Deciding to share your practice isn’t often an easy decision or step to make. Asking others to join you can be more nerve wracking when considering questions of ethics, the pulling of others out of their comfort zone to make something viable and challenging. ‘Do-gooding’1, the assumption that collaborative practice is a ‘given’ and that everyone should or want to participate is also a difficult position to unearth.
More difficult still is approaching a collaborative project in a secondary school where collaboration really ‘gets in the way’. Instead, in an environment where days, hours and minutes are to be planned and negotiated to the final moment; rigidity and certainty has to be undone.
So, with this in mind, I developed a research project with a small group of 14 year old students. Photography was to be the main protagonist, the camera an object to hide our selves and faces behind while investigating ideas. Using digital SLRs encouraged us to seek out how the school building made meaning, but we quickly noticed this became more about how we could create meaning out of the school building.
Over eight weeks we made a set of images and developed a photographic practice that questioned and disturbed ideas of the students’ and adults place and role in the school. Taking advantage of afterschool time, capturing empty corridors, classrooms, cupboards, offices and school equipment. Soon furniture was moved, shelves climbed upon, floors were desks, whiteboards became sculptures and objects ‘left-over’ from lessons used to collage new images.
The collaboration was unrecognisable, a fuzzy ball of an idea of something and probably different for each participant. An un-negotiated idea in a vigilated environment meant that relationships were re-negotiated, opinions formed, strands of ideas drawn out, discussed, changed, tangled, re-shaped, re-formed. Students stepped in and out of a role of maker; of work and decisions as students or artists, while my role as teacher receded.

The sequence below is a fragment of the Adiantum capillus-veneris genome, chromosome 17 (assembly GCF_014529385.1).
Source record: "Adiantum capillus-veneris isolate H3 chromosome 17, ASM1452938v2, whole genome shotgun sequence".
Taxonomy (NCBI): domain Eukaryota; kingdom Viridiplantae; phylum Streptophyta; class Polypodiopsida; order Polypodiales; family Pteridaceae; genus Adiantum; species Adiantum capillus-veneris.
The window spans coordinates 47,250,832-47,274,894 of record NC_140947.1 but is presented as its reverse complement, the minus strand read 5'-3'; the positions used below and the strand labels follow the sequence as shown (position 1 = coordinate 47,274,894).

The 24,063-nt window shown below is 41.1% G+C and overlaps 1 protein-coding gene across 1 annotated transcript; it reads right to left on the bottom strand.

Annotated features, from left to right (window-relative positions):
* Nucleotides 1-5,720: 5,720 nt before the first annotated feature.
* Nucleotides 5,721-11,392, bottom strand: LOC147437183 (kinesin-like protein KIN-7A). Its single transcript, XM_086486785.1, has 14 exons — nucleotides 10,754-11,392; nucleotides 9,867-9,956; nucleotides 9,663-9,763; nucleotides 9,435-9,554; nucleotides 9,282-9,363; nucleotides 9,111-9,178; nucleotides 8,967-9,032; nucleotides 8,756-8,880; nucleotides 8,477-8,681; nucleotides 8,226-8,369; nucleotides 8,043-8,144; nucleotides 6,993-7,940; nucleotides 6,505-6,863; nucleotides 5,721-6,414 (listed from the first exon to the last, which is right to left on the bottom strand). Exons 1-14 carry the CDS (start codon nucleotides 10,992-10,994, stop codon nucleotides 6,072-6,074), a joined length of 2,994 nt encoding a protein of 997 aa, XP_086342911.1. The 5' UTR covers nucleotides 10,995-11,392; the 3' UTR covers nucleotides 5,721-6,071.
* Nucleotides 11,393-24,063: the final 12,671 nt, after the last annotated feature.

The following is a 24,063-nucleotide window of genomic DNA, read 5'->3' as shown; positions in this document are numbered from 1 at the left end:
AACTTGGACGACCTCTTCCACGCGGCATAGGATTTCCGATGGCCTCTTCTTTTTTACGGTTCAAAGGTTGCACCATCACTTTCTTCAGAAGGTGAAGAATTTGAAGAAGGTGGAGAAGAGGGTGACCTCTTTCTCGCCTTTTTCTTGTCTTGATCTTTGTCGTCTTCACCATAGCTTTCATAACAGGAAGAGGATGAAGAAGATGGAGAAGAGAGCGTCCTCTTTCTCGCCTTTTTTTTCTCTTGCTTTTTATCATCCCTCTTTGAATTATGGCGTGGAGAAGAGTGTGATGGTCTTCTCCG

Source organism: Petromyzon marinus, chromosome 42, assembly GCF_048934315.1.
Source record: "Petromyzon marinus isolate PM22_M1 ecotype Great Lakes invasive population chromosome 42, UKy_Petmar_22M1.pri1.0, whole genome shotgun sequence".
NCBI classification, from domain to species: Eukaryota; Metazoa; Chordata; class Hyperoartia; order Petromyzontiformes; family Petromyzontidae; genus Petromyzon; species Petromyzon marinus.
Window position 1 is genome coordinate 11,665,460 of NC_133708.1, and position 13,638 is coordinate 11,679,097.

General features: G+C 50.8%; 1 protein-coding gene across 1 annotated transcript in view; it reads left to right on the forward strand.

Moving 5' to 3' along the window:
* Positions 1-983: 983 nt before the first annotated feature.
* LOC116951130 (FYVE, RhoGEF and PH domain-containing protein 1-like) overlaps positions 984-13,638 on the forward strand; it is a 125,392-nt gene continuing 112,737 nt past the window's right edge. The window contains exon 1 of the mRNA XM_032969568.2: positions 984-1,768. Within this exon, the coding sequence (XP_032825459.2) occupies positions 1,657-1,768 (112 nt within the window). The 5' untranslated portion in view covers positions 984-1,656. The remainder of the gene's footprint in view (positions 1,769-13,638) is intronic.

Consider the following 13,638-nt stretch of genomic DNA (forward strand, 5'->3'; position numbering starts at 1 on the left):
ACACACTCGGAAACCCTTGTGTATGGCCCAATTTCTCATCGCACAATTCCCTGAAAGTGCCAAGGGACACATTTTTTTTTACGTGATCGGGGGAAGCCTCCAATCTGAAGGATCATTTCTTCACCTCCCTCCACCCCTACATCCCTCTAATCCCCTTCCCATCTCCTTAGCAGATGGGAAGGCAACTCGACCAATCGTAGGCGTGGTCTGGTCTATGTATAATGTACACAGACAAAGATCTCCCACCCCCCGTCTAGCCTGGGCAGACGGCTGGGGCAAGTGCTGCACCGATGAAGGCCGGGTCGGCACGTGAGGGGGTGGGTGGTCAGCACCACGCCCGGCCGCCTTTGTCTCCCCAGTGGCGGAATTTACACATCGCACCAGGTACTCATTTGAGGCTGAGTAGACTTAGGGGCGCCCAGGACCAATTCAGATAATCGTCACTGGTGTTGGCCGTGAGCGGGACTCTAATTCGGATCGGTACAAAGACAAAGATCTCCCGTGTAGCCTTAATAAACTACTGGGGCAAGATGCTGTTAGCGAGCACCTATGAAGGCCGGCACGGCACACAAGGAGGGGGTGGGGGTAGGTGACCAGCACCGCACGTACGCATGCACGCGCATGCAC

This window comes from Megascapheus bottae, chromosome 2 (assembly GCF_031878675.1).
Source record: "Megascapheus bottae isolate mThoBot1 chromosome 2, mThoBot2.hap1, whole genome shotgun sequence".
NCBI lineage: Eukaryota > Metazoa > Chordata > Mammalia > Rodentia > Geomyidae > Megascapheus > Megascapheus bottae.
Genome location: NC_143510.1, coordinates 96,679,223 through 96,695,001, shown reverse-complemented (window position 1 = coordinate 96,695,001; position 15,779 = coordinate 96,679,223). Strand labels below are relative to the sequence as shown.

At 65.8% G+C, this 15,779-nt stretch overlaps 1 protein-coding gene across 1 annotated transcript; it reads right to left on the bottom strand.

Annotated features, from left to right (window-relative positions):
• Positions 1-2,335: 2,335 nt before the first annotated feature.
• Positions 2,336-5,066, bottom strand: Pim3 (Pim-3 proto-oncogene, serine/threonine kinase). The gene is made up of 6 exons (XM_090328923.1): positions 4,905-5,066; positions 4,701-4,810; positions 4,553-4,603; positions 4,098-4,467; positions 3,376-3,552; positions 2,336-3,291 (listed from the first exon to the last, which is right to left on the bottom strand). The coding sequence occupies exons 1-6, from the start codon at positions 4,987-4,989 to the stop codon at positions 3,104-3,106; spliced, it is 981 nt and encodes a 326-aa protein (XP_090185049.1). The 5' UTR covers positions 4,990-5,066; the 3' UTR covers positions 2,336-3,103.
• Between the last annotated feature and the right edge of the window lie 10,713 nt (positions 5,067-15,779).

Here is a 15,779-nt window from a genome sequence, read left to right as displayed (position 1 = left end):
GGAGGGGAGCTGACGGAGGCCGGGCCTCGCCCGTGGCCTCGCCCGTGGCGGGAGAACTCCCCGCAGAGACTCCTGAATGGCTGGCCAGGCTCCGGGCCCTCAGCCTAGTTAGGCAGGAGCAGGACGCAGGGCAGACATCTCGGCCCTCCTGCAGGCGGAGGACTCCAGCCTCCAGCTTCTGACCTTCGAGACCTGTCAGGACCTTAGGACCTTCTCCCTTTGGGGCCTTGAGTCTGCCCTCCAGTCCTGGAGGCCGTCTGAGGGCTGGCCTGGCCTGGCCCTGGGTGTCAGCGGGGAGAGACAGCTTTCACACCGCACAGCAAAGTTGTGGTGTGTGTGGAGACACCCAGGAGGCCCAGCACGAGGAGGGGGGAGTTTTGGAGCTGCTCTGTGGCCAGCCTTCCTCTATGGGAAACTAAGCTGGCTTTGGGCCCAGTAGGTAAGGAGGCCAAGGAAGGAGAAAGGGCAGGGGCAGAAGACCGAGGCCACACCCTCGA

In negotiating a different type of collaboration, the one between myself and my mentor has been one of slowly revealing similarities and different positions. My mentor is in the enviable position of having completed a PhD, while I stand at the beginning of mine. Our practices are very different, as are our research interests and directions. But a collaboration here occurs in our train journeys to the meetings, reading, conversations, push-pull of ideas, negotiating city/ies, tea drunk, consuming cake and scones, writing and making work.
On reflection, questions should be posed: where is the collaboration defined? Where does it live or sit? Do we decide if it is a specific practice, or a project? Is it what happens, or what is made? It isn’t always where a group of people do something together. Being prepared for things to go wrong, having the courage to wait and see what will be produced, not measuring or marking what has occurred, perhaps then the collaboration will happen without you noticing.
1 Bishop, C. Artificial Hells, Participatory Art and the Politics of Spectatorship. 2012. Verso. London.
Joanna Fursman is an artist teacher and a practice-based PhD researcher examining the production and recognition of the future school art-room.